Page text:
1913 in Aviation History

In 1912, the local Dayton area and the aviation world was dealt a severe blow when Wilbur Wright became ill on a business trip to Boston and died of Typhoid Fever after returning to Dayton. He was only 45 years old at the time. Many agreed with the words of his father, Milton, as expressed in his diary, “A short life, full of consequences. An unfailing intellect, imperturbable temper, great self-reliance and as great modesty, seeing the right clearly, pursuing it steadfastly, he lived and died.”


Portrait of Wilbur Wright (1867-1912)


Despite the loss of Wilbur Wright’s leadership, the local Dayton region was still a hotbed of aviation development. In 1913, the Wright Company unveiled the 1913 Model E aircraft–the first Wright aircraft to be propelled by a single propeller. It also foreshadowed the important role that automation was going to play in the future of aviation. On 31 December 1913, Orville Wright demonstrated a Model E with an “automatic stabilizer” flying seven circuits around the Huffman Prairie while holding his hands above his head. The Model E demonstrations earned the Wright Brothers the 1913 Collier Trophy from the Aero Club of America. The technology used in the Wright Model E was not competitive with the more advanced Sperry-designed gyroscopic autopilot, but it still pointed the way to the future and ushered in the concerns regarding human-automation interaction that remain with us today.


Wright Model E Flyer in flight over Huffman Prairie with the hangar and a second Model E in the background. It appears to be Orville Wright piloting the Model E.


In other Wright Company developments, Orville Wright worked on developing seaplanes. He actively flew seaplanes on the nearby Great Miami River from 1913 to 1914. This area had three advantages: deep water formed by a hydraulic dam, freedom from man-made obstructions, and a 90 degree bend in the river that allow him to take off and land either north-south or east-west, depending on prevailing winds. In June and July 1913, Orville made more than 100 flights, frequently with passengers, in the Wright Model C-H “hydroplane.”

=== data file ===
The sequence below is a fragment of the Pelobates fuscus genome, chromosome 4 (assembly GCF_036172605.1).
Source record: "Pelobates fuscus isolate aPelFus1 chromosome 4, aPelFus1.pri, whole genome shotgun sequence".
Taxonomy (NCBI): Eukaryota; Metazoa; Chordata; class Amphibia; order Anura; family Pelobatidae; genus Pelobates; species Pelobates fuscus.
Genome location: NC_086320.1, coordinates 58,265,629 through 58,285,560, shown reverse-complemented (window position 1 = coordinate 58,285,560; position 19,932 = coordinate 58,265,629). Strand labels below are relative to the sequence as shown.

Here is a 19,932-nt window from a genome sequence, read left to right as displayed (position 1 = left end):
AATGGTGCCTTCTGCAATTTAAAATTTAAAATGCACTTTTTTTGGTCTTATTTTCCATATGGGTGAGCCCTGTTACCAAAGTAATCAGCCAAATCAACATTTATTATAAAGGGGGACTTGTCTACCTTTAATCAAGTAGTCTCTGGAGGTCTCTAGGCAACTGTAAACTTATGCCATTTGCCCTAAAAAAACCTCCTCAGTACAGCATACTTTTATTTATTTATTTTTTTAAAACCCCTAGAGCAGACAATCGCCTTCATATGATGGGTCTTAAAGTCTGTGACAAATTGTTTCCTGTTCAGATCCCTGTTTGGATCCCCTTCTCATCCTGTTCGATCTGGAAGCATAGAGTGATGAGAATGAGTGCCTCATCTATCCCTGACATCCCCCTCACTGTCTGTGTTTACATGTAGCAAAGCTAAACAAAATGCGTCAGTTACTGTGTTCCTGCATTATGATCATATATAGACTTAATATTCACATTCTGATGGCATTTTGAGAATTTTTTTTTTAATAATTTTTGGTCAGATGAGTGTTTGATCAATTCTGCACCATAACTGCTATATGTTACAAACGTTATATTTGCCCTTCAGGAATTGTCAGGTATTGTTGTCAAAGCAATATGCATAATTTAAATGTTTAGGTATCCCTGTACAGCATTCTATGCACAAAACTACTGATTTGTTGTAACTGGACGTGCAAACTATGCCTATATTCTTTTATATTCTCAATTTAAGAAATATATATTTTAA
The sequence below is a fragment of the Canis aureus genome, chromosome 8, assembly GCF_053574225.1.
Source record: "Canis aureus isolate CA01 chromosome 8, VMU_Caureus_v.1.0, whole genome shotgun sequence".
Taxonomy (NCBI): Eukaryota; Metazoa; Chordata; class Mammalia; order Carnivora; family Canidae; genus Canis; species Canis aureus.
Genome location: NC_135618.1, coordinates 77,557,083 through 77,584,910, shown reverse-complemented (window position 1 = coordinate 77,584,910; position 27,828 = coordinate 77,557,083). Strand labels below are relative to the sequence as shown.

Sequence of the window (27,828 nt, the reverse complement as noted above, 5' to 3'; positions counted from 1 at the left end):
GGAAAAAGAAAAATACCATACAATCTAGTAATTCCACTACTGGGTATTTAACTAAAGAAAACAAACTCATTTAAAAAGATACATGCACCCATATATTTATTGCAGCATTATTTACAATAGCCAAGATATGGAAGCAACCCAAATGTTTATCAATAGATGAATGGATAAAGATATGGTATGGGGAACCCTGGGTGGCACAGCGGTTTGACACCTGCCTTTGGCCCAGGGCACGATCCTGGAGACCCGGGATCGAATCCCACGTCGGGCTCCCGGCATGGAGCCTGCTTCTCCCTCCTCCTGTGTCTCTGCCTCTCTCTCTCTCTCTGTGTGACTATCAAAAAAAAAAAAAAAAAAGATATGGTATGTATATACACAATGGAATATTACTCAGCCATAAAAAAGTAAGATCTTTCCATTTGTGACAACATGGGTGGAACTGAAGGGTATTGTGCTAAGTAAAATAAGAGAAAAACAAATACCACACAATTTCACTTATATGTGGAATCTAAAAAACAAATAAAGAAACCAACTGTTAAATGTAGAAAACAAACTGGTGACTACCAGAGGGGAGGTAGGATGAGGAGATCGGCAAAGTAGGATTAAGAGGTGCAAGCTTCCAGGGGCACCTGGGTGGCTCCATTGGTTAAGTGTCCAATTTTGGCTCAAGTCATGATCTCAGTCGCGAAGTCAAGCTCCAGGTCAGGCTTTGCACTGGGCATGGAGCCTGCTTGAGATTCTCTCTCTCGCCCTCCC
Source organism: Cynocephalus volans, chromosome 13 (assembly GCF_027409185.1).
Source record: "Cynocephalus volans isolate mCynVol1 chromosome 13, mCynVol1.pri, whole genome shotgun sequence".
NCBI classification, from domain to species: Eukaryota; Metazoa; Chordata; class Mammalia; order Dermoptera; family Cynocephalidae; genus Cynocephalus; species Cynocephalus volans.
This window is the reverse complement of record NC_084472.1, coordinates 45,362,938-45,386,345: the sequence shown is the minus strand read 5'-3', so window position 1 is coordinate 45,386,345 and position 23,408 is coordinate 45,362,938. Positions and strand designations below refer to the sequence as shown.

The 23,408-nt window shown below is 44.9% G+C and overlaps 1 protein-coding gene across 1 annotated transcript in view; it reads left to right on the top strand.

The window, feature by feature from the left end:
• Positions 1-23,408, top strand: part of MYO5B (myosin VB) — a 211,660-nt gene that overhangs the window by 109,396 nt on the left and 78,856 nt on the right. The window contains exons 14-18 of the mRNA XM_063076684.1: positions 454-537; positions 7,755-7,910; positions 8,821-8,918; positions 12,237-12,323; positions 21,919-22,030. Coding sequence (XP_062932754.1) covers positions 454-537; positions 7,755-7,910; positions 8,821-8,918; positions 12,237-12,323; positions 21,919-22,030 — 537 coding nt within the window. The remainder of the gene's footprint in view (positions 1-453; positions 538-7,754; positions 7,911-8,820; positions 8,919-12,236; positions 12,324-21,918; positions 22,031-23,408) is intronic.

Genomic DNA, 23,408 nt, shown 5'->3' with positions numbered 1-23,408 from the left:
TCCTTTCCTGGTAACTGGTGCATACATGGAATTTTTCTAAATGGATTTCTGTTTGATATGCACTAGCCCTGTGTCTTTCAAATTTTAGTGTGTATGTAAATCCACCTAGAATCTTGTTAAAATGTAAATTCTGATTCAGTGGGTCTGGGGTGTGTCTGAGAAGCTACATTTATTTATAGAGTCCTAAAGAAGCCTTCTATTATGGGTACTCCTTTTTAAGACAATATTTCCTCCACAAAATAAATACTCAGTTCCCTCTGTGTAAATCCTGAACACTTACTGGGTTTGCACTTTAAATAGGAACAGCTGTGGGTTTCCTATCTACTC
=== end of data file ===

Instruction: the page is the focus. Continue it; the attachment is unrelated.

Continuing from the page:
Orville Wright standing in the Miami River between the pontoons of a Wright Model CH Flyer. Two unidentified men sit in the seats of the Flyer.


In 1913, aviators around the world were seeking to find practical uses for aircraft. One notable success was the first Airmail delivery. In October, Lieutenant Roning delivered a 22 pound sack of mail in Pauillac, France as part of the first official Airmail delivery in France.

On the military side of aviation, 1913 was the year the first aircraft and pilot was shot down in combat. A Russian pilot named de Sackoff was shot down by ground fire while attempting to bomb Fort Bezhani during the First Balkan War. However, after being forced to land his aircraft, he was able to make repairs and then flew back to his base. Meanwhile in the United States as part of the response to tensions along the border with Mexico, President Taft ordered the US Army to move its aircraft to Texas. This group was designated the 1st Aero Squadron and was initially a Provisional Organization. However, in December 1913, the unit was designated as a non-provisional organization and was the first US military unit devoted exclusively to aviation.

Clearly, 1913 was a year of profound development for aviation, with many events that foreshadowed its future!